Amongst the myriad of books published on the subject of long extinct creatures, it is the dinosaurs that seem to have had the lion’s share of the limelight, their Mesozoic contemporaries the pterosaurs, have largely been overlooked. However, this new publication, written by palaeontologist and science writer Mark Witton entitled “Pterosaurs” goes a long way to redressing this imbalance. These “winged lizards”, as that is what the term pterosaurs means once translated from Greek, were the first vertebrates to develop powered flight, nothing like them exists today but thanks to Mark’s skilful writing accompanied by a number of his own original paintings and some exquisite close up shots of these enigmatic animal’s beautifully preserved fossil remains, the reader is rapidly brought up to date with developments in flying reptile research.
The book is essentially split into three distinct parts. The first nine chapters are dedicated to providing a broad understanding of pterosaur evolution, the fossil evidence, their flight abilities and locomotion. If you have ever wondered how an animal as tall as a giraffe could possibly get off the ground, or where the Pterosauria fit into the Sauropsida (reptiles and birds) family tree, then these pages will go a long way to providing you with the answers. The bulk of the rest of the book is then dedicated to introducing and discussing the numerous pterosaur groups currently recognised by the majority of “Pterosaurologists” and what a bizarre, eclectic collection the pterosaurs prove to be. From the stout jawed, long-tailed Dimorphodontidae, through to the flamboyant Tapejaridae culminating in those giraffe-sized azhdarchids, Mark attempts to introduce each group roughly in chronological order, focusing first on the earliest types of pterosaurs and concluding with the very last of their kind. Most members of the public can recognise one or two types of flying reptile, thanks largely to their role as flying terrors in films, on television and the ubiquitous use of Pteranodon as a flying reptile model included in most dinosaur toy sets. By the end of chapter twenty-five, the reader has been given a comprehensive run down of the cast of characters that currently make up the Pterosauria Order.
Pterosaurs – Natural History, Evolution, Anatomy by Mark P. Witton
Picture credit: Mark Witton
The picture above shows the front jacket illustration, the pterosaur featured is the “antler crested” Nyctosaurus (chapter 18).
Some knowledge of biology, anatomy and scientific terminology would be useful, but to Mark’s credit he works hard to simplify and explain the nuances of these bizarre creatures in a language that enables the lay person to follow the points that are being made without necessarily dumbing down the scientific tone of the book. From our own perspective, with some knowledge of vertebrate palaeontology already, we found some of the details on the latest fossil discoveries, most notably from the Crato Formation (Brazil) and China’s Jiufotang Formation truly enlightening. In each chapter dedicated to a specific type of pterosaur, Mark provides a skeletal reconstruction and life restoration of a typical member of this part of the pterosaur family tree. This permits the reader to flick backwards and forwards thus comparing the different anatomical features of each type of pterosaur with relative ease. A personal bugbear of ours, a fault found in many a technical tome on palaeontology that attempts to reach out to a wider audience, that of having illustrations supporting points made in the text, placed on subsequent pages and not adjacent to the text that the illustration refers to, is largely avoided. The excellent drawings and diagrams, including a number of Mark’s own paintings help to explain some of the more complex points made.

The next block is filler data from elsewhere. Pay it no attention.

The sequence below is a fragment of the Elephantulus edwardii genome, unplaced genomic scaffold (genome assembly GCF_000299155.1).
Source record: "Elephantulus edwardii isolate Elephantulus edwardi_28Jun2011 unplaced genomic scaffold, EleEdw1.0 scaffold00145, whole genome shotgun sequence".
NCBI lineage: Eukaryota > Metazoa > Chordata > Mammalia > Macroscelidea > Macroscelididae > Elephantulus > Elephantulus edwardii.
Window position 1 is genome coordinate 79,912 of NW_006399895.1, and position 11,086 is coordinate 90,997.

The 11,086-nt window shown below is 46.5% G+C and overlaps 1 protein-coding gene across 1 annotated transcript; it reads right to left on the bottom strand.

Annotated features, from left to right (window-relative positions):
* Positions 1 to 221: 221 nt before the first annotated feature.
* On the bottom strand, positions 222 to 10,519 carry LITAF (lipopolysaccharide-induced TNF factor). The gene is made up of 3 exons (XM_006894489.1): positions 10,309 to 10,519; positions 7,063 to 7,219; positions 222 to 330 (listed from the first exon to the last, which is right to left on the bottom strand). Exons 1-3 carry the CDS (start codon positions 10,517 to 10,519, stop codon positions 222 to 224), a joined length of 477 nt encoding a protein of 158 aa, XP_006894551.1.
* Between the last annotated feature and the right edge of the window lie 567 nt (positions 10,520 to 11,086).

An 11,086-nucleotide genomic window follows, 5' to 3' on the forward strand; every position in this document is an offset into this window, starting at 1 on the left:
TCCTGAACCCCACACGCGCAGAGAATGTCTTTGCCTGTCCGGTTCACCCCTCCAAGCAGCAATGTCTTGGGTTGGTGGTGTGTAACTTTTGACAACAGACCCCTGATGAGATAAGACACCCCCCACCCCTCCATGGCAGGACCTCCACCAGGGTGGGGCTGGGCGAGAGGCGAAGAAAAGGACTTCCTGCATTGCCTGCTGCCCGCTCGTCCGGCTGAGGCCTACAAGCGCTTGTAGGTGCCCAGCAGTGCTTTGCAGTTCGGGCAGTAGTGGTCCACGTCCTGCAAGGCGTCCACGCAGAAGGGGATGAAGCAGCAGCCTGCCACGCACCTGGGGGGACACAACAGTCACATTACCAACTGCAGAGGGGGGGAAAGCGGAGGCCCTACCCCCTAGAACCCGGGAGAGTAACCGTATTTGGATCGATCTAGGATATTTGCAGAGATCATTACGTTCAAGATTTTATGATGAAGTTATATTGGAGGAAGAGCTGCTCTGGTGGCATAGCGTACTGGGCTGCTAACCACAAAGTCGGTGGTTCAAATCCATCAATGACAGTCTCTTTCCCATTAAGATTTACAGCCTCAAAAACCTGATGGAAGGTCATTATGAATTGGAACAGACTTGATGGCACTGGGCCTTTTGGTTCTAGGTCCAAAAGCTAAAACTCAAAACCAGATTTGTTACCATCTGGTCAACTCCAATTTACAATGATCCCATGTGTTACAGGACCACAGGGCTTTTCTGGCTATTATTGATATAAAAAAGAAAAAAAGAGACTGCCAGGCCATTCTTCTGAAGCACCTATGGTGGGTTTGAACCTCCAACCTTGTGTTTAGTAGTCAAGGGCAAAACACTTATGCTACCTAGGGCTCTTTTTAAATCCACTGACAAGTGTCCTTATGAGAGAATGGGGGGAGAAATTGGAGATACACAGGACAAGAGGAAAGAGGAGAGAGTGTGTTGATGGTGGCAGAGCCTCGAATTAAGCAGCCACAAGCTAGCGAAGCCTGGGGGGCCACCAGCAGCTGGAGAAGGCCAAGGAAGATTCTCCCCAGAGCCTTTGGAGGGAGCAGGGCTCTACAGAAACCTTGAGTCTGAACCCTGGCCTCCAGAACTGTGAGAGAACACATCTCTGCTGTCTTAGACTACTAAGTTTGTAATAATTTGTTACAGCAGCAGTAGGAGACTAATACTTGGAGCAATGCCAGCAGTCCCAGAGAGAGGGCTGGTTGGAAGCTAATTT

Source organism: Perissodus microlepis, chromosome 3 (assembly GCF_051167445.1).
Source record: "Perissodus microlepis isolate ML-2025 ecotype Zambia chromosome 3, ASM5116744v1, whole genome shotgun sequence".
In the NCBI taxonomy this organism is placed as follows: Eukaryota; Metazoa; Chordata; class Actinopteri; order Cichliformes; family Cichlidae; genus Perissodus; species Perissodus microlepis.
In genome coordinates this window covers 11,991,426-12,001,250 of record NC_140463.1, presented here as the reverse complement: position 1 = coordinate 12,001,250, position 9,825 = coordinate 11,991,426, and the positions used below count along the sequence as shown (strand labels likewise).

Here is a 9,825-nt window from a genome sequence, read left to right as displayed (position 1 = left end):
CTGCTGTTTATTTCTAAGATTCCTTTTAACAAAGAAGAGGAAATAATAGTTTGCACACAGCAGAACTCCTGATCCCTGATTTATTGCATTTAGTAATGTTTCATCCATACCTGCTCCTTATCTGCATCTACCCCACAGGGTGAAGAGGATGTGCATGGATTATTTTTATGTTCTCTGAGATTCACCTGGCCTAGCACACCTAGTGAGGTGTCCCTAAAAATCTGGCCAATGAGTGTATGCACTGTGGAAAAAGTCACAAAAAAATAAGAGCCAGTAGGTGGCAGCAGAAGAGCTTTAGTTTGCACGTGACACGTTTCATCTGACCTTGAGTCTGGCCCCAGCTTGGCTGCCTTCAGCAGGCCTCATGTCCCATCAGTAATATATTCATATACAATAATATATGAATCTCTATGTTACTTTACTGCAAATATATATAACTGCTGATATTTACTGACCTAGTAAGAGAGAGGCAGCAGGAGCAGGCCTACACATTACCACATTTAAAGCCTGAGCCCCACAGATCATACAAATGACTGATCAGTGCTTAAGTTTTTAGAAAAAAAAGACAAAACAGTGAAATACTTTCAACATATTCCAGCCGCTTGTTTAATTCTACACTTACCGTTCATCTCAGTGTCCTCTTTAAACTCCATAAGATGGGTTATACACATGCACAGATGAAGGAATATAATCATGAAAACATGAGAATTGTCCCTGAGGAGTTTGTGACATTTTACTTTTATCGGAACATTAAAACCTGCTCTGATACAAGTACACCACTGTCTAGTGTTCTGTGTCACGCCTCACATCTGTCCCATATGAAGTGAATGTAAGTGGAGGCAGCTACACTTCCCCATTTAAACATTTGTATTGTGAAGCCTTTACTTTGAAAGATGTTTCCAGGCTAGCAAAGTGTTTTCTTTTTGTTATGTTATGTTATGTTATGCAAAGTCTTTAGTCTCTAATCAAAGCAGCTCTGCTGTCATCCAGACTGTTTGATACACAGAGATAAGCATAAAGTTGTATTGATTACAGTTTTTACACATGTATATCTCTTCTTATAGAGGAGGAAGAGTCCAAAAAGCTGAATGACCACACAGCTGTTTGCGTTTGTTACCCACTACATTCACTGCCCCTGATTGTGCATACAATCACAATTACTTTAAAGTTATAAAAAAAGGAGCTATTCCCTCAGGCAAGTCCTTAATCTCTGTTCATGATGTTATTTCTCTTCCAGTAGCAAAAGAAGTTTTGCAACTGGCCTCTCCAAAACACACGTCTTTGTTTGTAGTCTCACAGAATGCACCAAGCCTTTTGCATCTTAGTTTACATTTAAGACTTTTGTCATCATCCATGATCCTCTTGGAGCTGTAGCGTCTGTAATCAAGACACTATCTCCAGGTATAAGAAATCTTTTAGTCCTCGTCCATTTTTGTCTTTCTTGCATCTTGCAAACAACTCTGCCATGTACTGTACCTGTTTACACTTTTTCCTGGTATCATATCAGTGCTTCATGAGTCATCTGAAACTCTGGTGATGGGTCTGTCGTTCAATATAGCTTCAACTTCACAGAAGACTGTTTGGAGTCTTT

One diagram that we found ourselves constantly referring to occurs in chapter six, the part of the book that attempts to answer the most fundamental questions regarding the Pterosauria, why did they fly and were they any good at it? The author has very helpfully reproduced a graphical representation that compares and contrasts pterosaur wing loadings and aspect ratios with modern fliers (birds and bats). From this single graph, the reader is given the opportunity to view the different morphologies of pterosaurs in terms of their adaptations to certain types of aerial activity. Thus, one can see at a glance those members of the Pterosauria that most likely filled an ecological niche similar to some of today’s sea-birds as marine soarers as well as those flying reptiles more adapted to inland, arboreal habitats where they filled an ecological niche similar to extant aerial predators.
A Curious Sordes pilosus investigates a Late Jurassic land snail
Picture credit: Mark Witton
The book has an extensive reference section, inviting the reader to explore the world of the Pterosaurologist further. A couple of small quibbles on our part, a glossary of terms at the back of the book would have been helpful as would a Pterosauria pronunciation guide but apart from these ever so minor points, Mark is to be congratulated for casting a comprehensive spotlight onto these remarkable reptiles.
The last chapter of “Pterosaurs” deals with the decline and final extinction of these leathery-winged creatures, although a little brief, it does leave the reader with a real sense of loss. These were not the misfits of vertebrate evolution, not simply a stop-gap before the Aves could step into their flying boots and dominate the skies, the book does much to change attitudes towards the Pterosauria. Yes, they were bizarre, but as a group they persisted for something like 150 million years, a lot longer than us hominids and that’s a sobering thought.